-- hide signature --

Oldschool Evolt shooter

Reply   Reply with quote   Complain
esco
Senior MemberPosts: 1,780
Like?
Re: Olympus photo division losses double
In reply to alatchin, Mar 14, 2013

alatchin wrote:

chillgreg wrote:

rovingtim wrote:

According to the latest Amateur Photographer (AP) magazine, Olympus losses nine months to Dec 2012 doubled from those of the previous year. AP notes Olympus's aggressive cost cutting strategy that will lead to a 7% decrease in their workforce by 2014. AP also notes that Olympus implied that they will be reducing their DSLR presence.

I would love to be proved wrong, but at the moment I still think the end of 2013 will be the countdown to backtracking on this forum rather than an E7.

Prediction A: Sony will buyout Oly camera divison (not medical/industrial etc). Likelihood? Seeing Sony's heavy losses unlikely. They are more likely to be looking to offload their current stakeholding, especially with the massive costs of the PS4 release.

Prediction B: Samsung buys Oly camera division inc. Sony shares. Samsung's cash reserves are enough to buy all of Nikon if they wanted. But chance to get m43 market + NX APS-C might be attractive to SS, as they like to dominate multiple markets. But according to their company philosophy, they only enter a market if they know they can be top 2.

Prediction C: Google or Amazon buys Oly camera division inc. Sony shares. Google and Amazon are also both cash-reserve positive. Google bought Motorola for its Android smartphone platform, with google glass gaining access to Oly's imaging know how and patent's might be attractive. Amazon has seen greaty success with the Kindle Fire. It would probably keep Oly running as is, but perhaps look to introduce a $99 m43 body...

All complete conjecture...

Greg

I am not sure many companies want to get into the camera market. Sony has done what it does best, hammer out electronics. Samsung has the cash reserves to keep mucking around in this market, but seem to be failing to make any headway... Google and Amazon do rather well but again I cant see them interested in traditional photography.

It is more likely Olympus soldiers on in m43rds and 43rds, thinning their compacts to next to nothing and releasing 2 bodies in 43rds to draw in additional sales. Keeping a camera division is important for an optical company, it maintains the brand awareness in the consumer sphere and it leverages assets such as optical manufacturing which is important in their medical division.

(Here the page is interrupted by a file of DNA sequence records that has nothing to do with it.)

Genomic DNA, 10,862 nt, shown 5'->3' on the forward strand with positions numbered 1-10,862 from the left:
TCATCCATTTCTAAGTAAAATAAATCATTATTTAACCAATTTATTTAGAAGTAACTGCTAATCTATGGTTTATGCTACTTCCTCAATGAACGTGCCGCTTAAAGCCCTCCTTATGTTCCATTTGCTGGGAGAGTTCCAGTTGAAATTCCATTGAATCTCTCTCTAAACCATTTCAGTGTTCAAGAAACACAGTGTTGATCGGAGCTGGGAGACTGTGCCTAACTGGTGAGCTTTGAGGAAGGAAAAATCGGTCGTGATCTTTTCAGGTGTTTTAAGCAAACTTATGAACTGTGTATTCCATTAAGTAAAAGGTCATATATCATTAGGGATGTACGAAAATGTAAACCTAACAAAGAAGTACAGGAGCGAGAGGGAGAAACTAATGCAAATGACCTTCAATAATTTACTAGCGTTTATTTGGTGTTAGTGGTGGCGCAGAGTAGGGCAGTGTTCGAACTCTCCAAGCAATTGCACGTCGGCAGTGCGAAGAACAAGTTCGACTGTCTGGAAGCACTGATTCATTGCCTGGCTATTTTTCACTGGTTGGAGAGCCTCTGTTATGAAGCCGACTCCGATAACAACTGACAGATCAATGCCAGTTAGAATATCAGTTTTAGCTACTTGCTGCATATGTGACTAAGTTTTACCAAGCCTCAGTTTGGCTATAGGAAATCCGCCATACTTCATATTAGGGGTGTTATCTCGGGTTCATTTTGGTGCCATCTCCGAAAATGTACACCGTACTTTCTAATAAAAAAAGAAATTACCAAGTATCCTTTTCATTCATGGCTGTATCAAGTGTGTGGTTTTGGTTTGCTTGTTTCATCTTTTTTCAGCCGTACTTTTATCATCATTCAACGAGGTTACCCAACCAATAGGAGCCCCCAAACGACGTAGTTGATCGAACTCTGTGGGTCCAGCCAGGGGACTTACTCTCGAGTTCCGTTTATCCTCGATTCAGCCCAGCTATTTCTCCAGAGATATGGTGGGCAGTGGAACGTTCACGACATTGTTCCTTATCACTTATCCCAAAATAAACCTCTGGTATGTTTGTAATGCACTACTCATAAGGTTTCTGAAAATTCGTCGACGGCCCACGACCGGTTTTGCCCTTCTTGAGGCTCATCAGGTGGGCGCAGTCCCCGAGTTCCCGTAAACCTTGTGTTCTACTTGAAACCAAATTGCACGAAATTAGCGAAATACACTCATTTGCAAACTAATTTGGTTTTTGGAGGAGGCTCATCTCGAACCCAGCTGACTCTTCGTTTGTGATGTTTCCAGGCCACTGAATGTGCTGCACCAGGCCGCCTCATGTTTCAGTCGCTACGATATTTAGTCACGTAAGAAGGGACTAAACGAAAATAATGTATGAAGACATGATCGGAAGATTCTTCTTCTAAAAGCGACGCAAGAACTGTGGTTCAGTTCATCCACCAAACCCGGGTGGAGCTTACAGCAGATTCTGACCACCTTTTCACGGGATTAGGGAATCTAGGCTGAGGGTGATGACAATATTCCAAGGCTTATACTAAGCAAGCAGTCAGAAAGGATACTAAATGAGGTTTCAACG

So I see them with a simplified release schedule resuming shortly in 43rds using similar tech from m43rds, and m43rds being their volume sales... I dont see anyone buying a camera division today when all camera companies are struggling.

Abraham

-- hide signature --

“You don’t take a photograph, you make it.” -Ansel Adams
blog.alatchinphotography(dot)com

I can see samsung making noise in the little niche they've carved themselves, smart cameras and I can see the others doing it as well. Point and shoots either fade completely or they integrate a mobile os like a smartphone and access familiar applications and can upload photos to the internet right away or link with smartphones to do it like the canon point and shoot that was unveiled recently.
It's a completely feasible market that hasn't been tapped into much and the first couple examples released were clunky but it's bound to become a really smooth experience soon. One of the main reasons people use their smartphones other than the fact that they carry with them all the time is for the very intuitive editing apps and also the immediate and ease of uploading. You take those qualities and put them into a point and shoot and there will be a decent amount of people willing to buy a point and shoot camera, you are offering the consumer a lot more value along with a very familiar experience vs a sole camera with nothing else on it. Most photographers won't care of course but this is the huge mainstream market we're talking about, the market that actually accounts for most profits.

-- hide signature --

Oldschool Evolt shooter

Reply   Reply with quote   Complain
alatchin
Contributing MemberPosts: 759Gear list
Like?
Re: Olympus photo division losses double
In reply to esco, Mar 14, 2013

esco wrote:

alatchin wrote:

chillgreg wrote:

rovingtim wrote:

According to the latest Amateur Photographer (AP) magazine, Olympus losses nine months to Dec 2012 doubled from those of the previous year. AP notes Olympus's aggressive cost cutting strategy that will lead to a 7% decrease in their workforce by 2014. AP also notes that Olympus implied that they will be reducing their DSLR presence.

I would love to be proved wrong, but at the moment I still think the end of 2013 will be the countdown to backtracking on this forum rather than an E7.

Prediction A: Sony will buyout Oly camera divison (not medical/industrial etc). Likelihood? Seeing Sony's heavy losses unlikely. They are more likely to be looking to offload their current stakeholding, especially with the massive costs of the PS4 release.

Prediction B: Samsung buys Oly camera division inc. Sony shares. Samsung's cash reserves are enough to buy all of Nikon if they wanted. But chance to get m43 market + NX APS-C might be attractive to SS, as they like to dominate multiple markets. But according to their company philosophy, they only enter a market if they know they can be top 2.

Prediction C: Google or Amazon buys Oly camera division inc. Sony shares. Google and Amazon are also both cash-reserve positive. Google bought Motorola for its Android smartphone platform, with google glass gaining access to Oly's imaging know how and patent's might be attractive. Amazon has seen greaty success with the Kindle Fire. It would probably keep Oly running as is, but perhaps look to introduce a $99 m43 body...